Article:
Uganda allows Eskom to take up more water for hydropower
Ugandans have received a temporary reprieve from further power rationing after generating company Eskom was allowed to continue drawing enough water from Lake Victoria to produce 205MW of electricity.
At 1,000 cubic metres per second, the current “water drawdown” levels violates regional policy agreements between Uganda, Tanzania and Kenya that limit releases to 700 cubic metres per second in order to avoid potentially catastrophic drops in water levels in the lake levels.
The decision is thus being seen as politically driven, a take by a government fearful of civil unrest.
At the end of a meeting that dragged on for most of Thursday between officials from the Ministry of Energy and technocrats from the Directorate of Water Resources Management (DWRM), plans to cut back the drawdown from Lake Victoria by 30 per cent to 700 cubic metres per second were shelved as government backed down fearing the likely economic and political consequences.
With a heavily diluted currency translating into scarcity of essential goods and inflation that has lightened the shopping basket by more than 30 per cent, Uganda is in protest mode and since April, the government has been battling one form of demonstration or another. Sources say the government is afraid that further power rationing could feed into the cycle of political protests.
“All of us in the region have power challenges and loadshedding. We are using the resources we have until we get the first unit at Bujagali operational in the next two months,” Energy Minister Irene Muloni said in justification of the decision, which could see Lake Victoria water levels sink further.
Although the rains have come, the lake levels have not risen sufficiently to support adequate hydropower generation. Hydrologic experts say even with the heavy downpours over the past month, there has not been enough of an increase in lake water levels to allow Uganda to use more than the authorised releases of 700 cubic metres per second.
At the end of June, Eskom Uganda Ltd applied and was permitted by DWRM — the regulator co-ordinating Uganda’s participation in joint management of trans-boundary water resources — to increase releases to 1,000 cubic metres to manage the power crisis.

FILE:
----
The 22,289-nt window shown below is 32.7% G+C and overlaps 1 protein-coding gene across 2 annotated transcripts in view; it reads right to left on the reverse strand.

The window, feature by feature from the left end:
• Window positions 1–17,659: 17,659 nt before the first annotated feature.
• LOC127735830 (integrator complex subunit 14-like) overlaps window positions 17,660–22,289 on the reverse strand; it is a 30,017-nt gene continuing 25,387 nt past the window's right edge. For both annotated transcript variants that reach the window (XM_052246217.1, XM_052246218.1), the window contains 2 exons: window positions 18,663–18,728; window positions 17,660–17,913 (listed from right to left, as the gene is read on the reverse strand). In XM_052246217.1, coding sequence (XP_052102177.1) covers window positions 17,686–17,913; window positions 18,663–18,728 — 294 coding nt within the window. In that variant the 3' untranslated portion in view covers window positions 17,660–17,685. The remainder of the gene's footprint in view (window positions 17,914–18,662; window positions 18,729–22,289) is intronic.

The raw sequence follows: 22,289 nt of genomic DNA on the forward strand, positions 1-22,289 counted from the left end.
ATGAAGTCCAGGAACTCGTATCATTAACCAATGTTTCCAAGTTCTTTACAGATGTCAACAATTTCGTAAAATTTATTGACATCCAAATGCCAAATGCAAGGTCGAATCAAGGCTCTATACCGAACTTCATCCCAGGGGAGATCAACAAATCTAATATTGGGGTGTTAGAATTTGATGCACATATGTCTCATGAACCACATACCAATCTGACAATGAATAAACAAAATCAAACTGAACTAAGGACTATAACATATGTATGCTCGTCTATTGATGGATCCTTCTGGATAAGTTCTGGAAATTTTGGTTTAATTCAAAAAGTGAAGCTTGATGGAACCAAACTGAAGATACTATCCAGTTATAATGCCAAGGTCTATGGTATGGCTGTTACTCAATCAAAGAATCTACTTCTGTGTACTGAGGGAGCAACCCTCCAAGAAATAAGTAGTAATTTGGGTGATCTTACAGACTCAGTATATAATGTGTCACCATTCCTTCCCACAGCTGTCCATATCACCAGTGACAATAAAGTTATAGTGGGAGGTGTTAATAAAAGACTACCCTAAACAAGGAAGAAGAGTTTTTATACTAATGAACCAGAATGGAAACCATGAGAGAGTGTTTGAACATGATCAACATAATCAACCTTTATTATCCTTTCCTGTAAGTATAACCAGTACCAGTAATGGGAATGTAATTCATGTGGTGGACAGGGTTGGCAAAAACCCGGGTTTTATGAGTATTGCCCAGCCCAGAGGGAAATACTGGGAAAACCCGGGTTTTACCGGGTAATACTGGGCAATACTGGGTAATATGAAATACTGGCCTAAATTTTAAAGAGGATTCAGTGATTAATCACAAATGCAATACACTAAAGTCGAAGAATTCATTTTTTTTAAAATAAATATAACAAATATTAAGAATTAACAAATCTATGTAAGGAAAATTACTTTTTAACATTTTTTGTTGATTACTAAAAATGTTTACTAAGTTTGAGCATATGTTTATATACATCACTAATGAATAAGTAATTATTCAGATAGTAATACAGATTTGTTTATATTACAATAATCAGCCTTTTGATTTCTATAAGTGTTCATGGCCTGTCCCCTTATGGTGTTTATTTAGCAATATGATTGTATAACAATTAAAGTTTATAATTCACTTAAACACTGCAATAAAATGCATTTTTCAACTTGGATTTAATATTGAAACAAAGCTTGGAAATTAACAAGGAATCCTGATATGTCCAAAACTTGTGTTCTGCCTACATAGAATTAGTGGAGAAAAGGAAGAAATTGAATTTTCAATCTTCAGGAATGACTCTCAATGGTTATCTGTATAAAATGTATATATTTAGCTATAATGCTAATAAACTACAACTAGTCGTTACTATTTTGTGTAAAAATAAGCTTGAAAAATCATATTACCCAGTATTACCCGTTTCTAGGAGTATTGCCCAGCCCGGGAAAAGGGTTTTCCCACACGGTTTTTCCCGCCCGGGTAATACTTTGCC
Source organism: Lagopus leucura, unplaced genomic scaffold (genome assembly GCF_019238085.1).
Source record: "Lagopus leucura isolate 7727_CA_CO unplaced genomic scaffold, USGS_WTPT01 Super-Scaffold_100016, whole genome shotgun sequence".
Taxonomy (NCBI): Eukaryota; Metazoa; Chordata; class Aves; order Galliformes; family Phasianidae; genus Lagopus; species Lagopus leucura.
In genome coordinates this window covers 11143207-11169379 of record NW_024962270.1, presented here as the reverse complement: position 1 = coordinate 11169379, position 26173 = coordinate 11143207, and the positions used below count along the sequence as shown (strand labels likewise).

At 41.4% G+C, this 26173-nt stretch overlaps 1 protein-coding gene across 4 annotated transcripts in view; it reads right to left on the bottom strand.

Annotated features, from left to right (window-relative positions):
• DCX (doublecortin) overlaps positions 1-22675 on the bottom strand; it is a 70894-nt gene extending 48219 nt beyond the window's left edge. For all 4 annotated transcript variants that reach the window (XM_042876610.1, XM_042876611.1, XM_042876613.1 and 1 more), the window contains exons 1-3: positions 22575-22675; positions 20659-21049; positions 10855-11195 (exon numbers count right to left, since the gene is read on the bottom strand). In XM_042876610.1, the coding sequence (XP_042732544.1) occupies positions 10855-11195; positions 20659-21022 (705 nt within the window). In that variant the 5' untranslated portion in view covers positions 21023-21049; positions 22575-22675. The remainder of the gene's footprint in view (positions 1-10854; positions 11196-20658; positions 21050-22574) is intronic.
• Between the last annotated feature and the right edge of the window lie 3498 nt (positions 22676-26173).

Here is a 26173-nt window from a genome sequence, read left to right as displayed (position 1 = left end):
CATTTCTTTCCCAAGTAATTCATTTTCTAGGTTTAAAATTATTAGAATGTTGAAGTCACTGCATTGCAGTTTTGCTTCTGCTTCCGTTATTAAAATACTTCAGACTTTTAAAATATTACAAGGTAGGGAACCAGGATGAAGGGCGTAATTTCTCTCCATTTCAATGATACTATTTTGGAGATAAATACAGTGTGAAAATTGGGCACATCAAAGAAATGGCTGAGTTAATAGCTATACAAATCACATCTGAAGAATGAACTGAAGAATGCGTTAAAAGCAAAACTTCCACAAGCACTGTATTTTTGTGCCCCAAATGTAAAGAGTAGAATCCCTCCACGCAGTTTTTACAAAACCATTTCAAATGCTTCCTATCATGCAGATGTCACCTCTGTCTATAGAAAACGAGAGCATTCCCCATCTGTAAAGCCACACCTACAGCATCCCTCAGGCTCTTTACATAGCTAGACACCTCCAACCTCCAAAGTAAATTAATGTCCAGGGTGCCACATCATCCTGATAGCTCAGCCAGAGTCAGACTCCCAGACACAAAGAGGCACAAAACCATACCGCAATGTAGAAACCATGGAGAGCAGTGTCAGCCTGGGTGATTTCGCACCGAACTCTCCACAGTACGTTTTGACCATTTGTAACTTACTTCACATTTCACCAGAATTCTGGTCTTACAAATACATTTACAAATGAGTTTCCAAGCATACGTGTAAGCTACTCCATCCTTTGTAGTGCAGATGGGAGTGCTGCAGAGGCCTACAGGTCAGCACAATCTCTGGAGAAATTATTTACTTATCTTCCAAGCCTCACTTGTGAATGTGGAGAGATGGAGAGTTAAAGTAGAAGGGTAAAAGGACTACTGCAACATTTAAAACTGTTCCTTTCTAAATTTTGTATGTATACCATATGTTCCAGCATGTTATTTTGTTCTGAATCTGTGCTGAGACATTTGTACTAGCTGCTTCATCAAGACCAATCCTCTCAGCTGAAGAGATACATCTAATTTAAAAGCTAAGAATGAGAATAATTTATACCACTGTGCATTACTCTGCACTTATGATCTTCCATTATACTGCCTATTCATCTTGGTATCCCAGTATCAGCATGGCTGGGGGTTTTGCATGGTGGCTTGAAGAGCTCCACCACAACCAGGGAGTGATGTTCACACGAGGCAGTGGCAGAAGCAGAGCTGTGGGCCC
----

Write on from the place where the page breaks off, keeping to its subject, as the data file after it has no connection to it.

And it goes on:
The 1,000 cubic metres can generate up to 180MW, which combined with emergency diesel power can only meet Uganda’s off peak demand, which stands at 302MW. In May, peak demand was 443MW, meaning available capacity still falls short by some 141MW.
Prior to the Thursday meeting, Eskom had applied for an extension to continue to release 1,000 cubic metres until Bujagali’s first 50MW unit comes on stream in November. But DWRM had rejected the request. In a letter dated September 2, the Directorate had ordered Eskom to revert to releases of 700 cubic metres by September 10 at the Nalubaale and Kiira power stations to protect other uses.
“We rejected their renewal because all other water uses have to be protected,” said Dr Callist Tindimugaya, Water Resources Regulation Commissioner, Directorate of Water and Environment, at the Ministry before the meeting.
“We shall continuously monitor and review that position but as of now, even with the increased rainfall, the water levels have not gone up,” said Dr Tindimugaya.
However, Ms Muloni insisted: “We shall not have any more loadshedding than we already have.”
In limiting the water releases, the Directorate was adhering to the tripartite policy of the East African states of Uganda, Kenya, Tanzania that share Lake Victoria on the usage of water, and particularly on releases for use in electricity generation.
Excessive releases from the Nalubaale and Kiira dams cause a drop in the water levels of Lake Victoria, causing its shoreline to recede and affecting about a third of the total population of Kenya, Uganda and Tanzania, who rely on Lake Victoria. Economic activities such as production of safe water for human consumption and shipping on the lake suffer as a result.
“If we do not control the releases, ships may not be able to reach the shores, fish breeding grounds will be disturbed, taps may run dry as pumps would be pumping air instead of water,” said Dr Tindimugaya.
As an upstream partner, Uganda has a duty to ensure that the volume of water released remains consistent with that which would have occurred under natural pre-Nalubaale conditions, to maintain the levels in downstream discharges.
However, about 10 years ago, the situation became so bad that Lake Victoria levels dropped by about 1.5 metres, bringing the lake to its shallowest levels since 1951. On the other hand, the excess releases caused chaos downstream as users were confronted with greater volumes than normal.
Diesel generation currently accounts for 46 per cent of Uganda’s energy mix but, at $235 million, it accounts for 85 per cent of total energy cost.